In this week’s installment of City Ticker, we are taking a look at a number of recent studies that have come across our desks that might have a big impact on a number of issues currently facing Seattle and other large cities.
A study recently completed by Oxford and Southern California Universities looked at the impact that Uber specifically may be having on reducing the incidents of drunk-driving fatalities nationwide. Uber has consistently touted itself as a public-safety benefit that takes drunk drivers off the road.
To quote an Uber press release from 2014, “The data confirms the intuitive claim, backed up by countless anecdotes, that potential drunk drivers will choose other options, like rides with Uber, when they are convenient, affordable, and readily available,” referring to number crunching that was performed by Uber itself, looking at Seattle Police Department data, showing a 10% decrease in the number of DUI-related traffic stops.
But the recent scientific study (that did not come out of the “Uber newsroom”) showed that the number of Uber drivers in a metro area had no impact on the number of traffic fatalities, DUI-related fatalities specifically, or traffic fatalities that occurred on weekends and holidays. The study does suggest that the reason for no noticeable impact to have occurred is the sheer number of drivers on US roads, with an estimated 4.2 million of those drivers exceeding the legal blood-alcohol limit every month, and the fact that drunk drivers should not be assumed to be able to make rational decisions about their mode choices.
This calls into question the wisdom of departments of transportation, like Seattle’s, partnering with rideshare services like Lyft and Uber with the aim of furthering Vision Zero goals for reducing traffic fatalities. While the discounts are not directly using City funds to subsidize rides, the promotions are really the biggest public engagement activity that SDOT is conducting, apart from an ad campaign to get drivers to put their cell phones out of reach. The real work with Vision Zero is the reengineering of our roads to reduce fatalities when errors do occur. The jury is still out on whether that promotion campaign even works at all. You can read a summary of that study here.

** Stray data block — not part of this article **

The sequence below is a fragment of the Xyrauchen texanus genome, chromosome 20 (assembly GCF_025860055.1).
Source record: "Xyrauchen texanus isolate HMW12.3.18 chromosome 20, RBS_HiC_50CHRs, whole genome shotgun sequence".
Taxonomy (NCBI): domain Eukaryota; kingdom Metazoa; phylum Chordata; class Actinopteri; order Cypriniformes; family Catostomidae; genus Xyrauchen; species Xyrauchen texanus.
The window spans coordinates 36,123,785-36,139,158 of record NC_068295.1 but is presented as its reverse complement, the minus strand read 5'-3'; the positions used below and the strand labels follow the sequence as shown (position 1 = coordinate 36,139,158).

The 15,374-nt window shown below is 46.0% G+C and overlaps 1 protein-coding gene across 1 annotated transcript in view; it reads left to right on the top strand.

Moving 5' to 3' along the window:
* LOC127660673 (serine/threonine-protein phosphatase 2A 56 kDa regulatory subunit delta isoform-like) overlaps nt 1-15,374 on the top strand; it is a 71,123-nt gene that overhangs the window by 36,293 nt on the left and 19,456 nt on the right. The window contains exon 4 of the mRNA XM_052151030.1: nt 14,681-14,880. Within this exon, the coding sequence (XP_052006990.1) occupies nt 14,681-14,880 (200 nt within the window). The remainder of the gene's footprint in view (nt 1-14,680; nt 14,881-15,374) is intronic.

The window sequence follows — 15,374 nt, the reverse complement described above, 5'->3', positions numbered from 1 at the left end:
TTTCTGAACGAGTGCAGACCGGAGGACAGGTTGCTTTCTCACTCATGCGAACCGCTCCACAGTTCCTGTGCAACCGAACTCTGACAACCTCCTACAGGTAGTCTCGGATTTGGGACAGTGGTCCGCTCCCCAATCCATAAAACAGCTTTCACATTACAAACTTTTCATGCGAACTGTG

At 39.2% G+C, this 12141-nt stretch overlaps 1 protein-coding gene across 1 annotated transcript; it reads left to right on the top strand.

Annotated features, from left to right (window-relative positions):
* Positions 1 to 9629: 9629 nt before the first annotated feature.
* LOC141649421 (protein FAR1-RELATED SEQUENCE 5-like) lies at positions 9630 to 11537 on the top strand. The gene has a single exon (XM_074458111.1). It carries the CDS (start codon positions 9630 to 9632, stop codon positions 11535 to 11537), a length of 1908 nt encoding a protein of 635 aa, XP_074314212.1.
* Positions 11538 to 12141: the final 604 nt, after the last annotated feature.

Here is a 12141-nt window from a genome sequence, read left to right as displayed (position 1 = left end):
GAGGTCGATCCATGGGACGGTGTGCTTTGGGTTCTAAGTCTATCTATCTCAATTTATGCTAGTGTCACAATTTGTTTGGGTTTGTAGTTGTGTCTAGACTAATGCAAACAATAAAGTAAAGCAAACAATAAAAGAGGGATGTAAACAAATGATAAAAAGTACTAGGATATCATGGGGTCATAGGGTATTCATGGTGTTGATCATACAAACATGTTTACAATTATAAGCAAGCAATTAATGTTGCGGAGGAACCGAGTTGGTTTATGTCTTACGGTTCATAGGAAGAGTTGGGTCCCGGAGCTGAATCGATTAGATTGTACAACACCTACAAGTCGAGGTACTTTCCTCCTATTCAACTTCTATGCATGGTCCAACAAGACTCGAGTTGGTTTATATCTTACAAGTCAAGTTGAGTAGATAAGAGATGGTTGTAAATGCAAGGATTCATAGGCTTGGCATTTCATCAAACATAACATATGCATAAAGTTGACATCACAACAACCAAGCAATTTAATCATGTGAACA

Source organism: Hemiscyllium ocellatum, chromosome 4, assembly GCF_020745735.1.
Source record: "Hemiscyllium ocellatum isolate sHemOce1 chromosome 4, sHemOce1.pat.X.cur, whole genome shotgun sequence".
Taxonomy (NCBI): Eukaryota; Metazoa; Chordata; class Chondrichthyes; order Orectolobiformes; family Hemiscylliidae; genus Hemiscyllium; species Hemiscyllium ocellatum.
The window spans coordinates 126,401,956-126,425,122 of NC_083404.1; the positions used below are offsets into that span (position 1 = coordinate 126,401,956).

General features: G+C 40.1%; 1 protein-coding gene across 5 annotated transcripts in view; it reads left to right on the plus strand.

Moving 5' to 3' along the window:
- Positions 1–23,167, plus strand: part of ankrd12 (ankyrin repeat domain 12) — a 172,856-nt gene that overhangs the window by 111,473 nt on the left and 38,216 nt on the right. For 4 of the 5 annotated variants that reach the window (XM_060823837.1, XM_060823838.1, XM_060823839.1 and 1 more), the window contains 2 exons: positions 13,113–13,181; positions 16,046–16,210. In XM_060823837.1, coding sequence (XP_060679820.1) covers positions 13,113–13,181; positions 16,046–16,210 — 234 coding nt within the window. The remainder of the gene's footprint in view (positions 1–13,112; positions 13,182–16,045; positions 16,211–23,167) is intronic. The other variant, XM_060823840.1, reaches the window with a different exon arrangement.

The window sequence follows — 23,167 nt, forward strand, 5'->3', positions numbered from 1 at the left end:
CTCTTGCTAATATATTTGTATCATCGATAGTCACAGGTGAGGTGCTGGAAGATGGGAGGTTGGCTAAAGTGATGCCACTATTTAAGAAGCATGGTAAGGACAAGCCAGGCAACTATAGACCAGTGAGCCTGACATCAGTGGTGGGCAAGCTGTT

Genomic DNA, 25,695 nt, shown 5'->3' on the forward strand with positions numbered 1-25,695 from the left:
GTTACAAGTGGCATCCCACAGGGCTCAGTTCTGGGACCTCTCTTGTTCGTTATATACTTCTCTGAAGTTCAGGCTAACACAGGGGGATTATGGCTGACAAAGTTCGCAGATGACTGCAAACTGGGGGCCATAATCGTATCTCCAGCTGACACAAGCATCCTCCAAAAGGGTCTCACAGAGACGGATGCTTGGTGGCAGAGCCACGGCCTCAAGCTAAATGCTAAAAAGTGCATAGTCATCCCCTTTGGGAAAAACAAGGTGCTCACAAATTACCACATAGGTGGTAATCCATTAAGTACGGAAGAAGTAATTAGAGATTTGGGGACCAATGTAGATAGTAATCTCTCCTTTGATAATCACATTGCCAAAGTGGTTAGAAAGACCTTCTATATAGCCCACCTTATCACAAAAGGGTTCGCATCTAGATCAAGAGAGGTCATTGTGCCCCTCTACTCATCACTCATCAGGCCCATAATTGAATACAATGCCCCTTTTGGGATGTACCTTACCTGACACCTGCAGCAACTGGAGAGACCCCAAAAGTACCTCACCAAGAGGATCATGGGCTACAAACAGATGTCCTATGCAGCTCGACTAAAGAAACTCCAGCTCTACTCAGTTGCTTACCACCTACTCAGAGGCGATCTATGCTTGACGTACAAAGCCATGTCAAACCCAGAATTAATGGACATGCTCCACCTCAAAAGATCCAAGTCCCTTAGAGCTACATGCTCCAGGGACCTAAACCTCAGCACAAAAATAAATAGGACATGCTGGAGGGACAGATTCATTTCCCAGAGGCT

Speaking of studies that impact the Seattle Department of Transportation, researchers at Ryerson University in collaboration with the University of British Columbia found that in a span of over a year in Toronto between 2008 and 2009, 32% of all bike crashes in that city involved streetcar tracks in some way. Toronto does boast North America’s largest streetcar network, with approximately 50 miles of tracks, compared with Seattle’s 3.8 miles currently. But as Seattle prepares to expand the streetcar network, in Downtown and on Capitol Hill, this is valuable information to keep in mind. A new streetcar line without a clear plan to accommodate cyclists is, if this study is any indication, likely going to lead to an increase in injuries to people on bikes. Read the entire study here.
Lastly is a study by the American Psychological Association, which examined the impact that air pollution might be having on the cognitive abilities of both children and adults. The study compared Mexico City children to children from a less-polluted suburb, and found that the children in Mexico City were more likely to have damaged brain tissue in the prefrontal cortex. The children from Mexico City also scored lower on tests of mental ability. That study can be found here.
This is further confirmation of the health impact that the high amount of pollution and particulate matter is having on the heath of the residents of large cities, and comes on the heels of recent studies that have shown that electric cars produce a high amount of particulate matter due to their vehicle weight. This calls into question the health impacts of simply replacing fossil fuel vehicles with heavier electric vehicles.
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